CD80 and CD86 are important immune accessory molecules that are expressed on antigen-presenting cells. CD80 and CD80 are ligands for CD28 expressed by T-cells. Coligation of CD28 and the T-cell receptor for antigen is important for inducing T-cell activation and proliferation. Phenotypic studies of human leukemia cells demonstrate that CLL cells express little or no CD80 expression and low levels of CD86 (72).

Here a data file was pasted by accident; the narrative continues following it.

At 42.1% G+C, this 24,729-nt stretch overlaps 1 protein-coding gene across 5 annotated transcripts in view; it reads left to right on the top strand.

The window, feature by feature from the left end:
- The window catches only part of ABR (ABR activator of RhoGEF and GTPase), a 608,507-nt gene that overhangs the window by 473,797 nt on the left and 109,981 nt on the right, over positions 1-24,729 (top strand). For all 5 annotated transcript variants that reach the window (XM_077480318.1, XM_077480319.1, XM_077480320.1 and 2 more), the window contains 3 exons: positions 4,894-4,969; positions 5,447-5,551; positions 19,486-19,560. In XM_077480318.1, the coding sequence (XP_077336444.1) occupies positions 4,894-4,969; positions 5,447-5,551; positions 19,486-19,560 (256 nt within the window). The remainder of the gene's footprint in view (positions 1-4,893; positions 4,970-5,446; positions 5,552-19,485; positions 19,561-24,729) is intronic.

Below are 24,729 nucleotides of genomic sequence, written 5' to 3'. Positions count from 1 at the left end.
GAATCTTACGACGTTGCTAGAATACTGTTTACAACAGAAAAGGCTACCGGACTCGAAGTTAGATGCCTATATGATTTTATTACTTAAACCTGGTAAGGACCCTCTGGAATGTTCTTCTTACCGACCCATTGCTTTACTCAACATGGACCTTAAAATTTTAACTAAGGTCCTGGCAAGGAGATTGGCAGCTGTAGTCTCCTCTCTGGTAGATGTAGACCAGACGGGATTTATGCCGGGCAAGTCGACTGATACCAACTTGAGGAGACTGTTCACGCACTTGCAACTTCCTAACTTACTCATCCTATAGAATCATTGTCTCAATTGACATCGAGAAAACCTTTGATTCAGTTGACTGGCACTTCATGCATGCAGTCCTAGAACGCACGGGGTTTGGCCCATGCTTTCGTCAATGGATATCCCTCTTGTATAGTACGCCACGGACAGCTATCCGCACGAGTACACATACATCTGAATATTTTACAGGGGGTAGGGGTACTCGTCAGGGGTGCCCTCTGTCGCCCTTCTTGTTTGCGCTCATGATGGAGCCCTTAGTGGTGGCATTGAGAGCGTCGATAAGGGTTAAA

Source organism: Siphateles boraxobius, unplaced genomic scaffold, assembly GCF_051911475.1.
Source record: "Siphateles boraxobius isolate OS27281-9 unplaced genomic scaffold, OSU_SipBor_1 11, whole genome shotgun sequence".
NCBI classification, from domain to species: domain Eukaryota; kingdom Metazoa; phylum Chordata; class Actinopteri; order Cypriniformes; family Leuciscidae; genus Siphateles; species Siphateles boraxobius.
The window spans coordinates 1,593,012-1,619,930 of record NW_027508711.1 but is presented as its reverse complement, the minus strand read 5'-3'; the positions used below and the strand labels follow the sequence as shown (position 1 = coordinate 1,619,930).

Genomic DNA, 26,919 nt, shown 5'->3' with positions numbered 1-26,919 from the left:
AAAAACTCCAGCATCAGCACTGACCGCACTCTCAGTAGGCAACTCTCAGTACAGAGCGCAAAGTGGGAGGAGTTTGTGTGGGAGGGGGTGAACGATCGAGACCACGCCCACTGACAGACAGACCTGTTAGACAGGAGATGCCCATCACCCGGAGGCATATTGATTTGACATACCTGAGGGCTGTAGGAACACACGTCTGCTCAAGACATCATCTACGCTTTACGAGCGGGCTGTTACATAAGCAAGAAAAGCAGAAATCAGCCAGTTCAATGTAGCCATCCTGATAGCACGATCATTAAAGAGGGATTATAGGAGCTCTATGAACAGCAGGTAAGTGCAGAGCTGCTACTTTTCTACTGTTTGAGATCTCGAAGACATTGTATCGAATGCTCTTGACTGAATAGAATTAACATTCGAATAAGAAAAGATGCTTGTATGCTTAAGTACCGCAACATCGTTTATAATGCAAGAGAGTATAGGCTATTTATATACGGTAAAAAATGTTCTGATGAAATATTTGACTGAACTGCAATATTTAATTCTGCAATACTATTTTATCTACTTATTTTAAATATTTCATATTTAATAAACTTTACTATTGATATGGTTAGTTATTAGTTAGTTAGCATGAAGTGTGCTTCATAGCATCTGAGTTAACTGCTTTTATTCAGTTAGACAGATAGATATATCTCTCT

Tolba and colleagues (35) described the use of HSV-based amplicon vectors to transduce leukemia cells to express CD80. After infection, the CLL cells that expressed this molecule were able to stimulate allogeneic T-cells in mixed lymphocyte reactions. However, in this same study, CD80-expressing CLL cells appeared to be less potent antigen-presenting cells than CLL cells that were transduced to express CD154 (the CD40 ligand; see just below).
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